FROM SURGEON GARLICK.—Our old friend DR. GARLICK [Carmine “Carmie” P. Garlick] writes us from Memphis, Tenn., dated Aug. 29th.—He was there during the Forrest raid upon that city.  He gives a good description of that event, but owing to the crowded state, of our columns we are obliged to omit his letter.  He was in good health and spirits.—While at Memphis he visited the Hospitals,—found Orin Richardson and Erastus Guard—says “Rich” has lost his foot and is doing well—Guard is getting along finely—will not loose the use of his hand.  He says he is now seeing the tracks of the “war elephant.”  Andrew Colby has been commissioned a 2nd Lieut. in a black regiment.  He is, however, still in the hands of the rebels.  We are sorry we cannot publish his interesting letter, but will try and do better by him next time.

RAFFLE.—The cow given to the Volunteer Fund by Capt. H. H. Herrick, was won by Charles Ayers the butcher, at a raffle on Thursday.—Very appropriate.

THE “FRONTIER SCOUT.”—We are in receipt of No. 3, Vol. 1, of the “Frontier Scout”¹—a neat little three column paper published at Fort Union, Dakota Territory, by Co. “I,” 30th Wis. Volunteers.  We are thankful for the favor.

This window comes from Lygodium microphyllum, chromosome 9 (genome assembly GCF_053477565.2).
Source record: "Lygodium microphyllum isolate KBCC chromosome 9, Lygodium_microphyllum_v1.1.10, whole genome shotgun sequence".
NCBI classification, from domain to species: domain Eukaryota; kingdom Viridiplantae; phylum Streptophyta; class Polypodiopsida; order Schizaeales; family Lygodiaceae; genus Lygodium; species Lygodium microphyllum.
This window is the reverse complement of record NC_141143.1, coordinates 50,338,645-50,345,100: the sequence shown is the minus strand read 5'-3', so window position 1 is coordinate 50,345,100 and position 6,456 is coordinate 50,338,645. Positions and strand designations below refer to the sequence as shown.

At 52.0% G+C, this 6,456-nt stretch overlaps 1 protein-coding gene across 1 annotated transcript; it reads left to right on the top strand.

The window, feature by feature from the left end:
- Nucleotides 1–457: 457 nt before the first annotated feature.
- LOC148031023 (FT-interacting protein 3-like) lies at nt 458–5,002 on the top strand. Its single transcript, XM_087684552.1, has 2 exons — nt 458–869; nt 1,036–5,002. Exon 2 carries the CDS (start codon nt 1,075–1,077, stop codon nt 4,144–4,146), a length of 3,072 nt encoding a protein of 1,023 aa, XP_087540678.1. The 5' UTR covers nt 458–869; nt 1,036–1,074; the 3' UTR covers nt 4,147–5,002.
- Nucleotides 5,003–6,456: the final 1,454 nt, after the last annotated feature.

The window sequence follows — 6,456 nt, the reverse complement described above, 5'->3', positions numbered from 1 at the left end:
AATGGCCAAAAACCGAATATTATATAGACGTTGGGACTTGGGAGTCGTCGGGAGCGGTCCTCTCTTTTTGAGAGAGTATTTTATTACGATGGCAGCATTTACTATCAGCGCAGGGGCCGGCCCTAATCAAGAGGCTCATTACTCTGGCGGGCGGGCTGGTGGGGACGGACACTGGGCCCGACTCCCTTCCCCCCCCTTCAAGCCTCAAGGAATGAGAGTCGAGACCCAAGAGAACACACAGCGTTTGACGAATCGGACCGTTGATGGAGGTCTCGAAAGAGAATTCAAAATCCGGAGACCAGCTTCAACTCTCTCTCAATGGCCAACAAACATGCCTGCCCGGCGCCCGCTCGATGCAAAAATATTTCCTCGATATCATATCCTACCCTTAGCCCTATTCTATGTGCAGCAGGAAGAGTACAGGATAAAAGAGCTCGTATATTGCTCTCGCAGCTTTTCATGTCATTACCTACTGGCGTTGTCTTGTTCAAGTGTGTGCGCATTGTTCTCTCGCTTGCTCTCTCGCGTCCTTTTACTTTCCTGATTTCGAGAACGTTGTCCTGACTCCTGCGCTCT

CHARLEY EMORY.—Charley Emory [Charles D. Emory] writes us from Milkin’s Bend.—He is well.  Has been commissioned Second Lieut. of a Negro Battery—likes the new service—sends us a new variety of cotton &c.  Are much obliged to him for the favor.

FROM THE 1ST REGIMENT.—Sergt. ELIAS HOOVER writes that the boys of Co. “F,” are at Chattanooga ;  are all well.  They will be at home before long.  He says the army is enthusiastic for “old Abe” and “Andy” Johnson.  Bully for the “boys in blue.”

We have before us a letter written to us by Prof. E. E. EDWARDS, Chaplain of the 7th Minn. Vol., while the regiment was at Tallahatchie, on the 17th of Aug.  He writes a good letter—says the boys were all getting along well at that date.  He likes the service—is having fine times sketching Southern scenery—and making himself generally useful.  He gives no later news than we have had of our wounded friends, left behind at Tupelo.  His friends will doubtless be glad to learn of his good health and prosperity.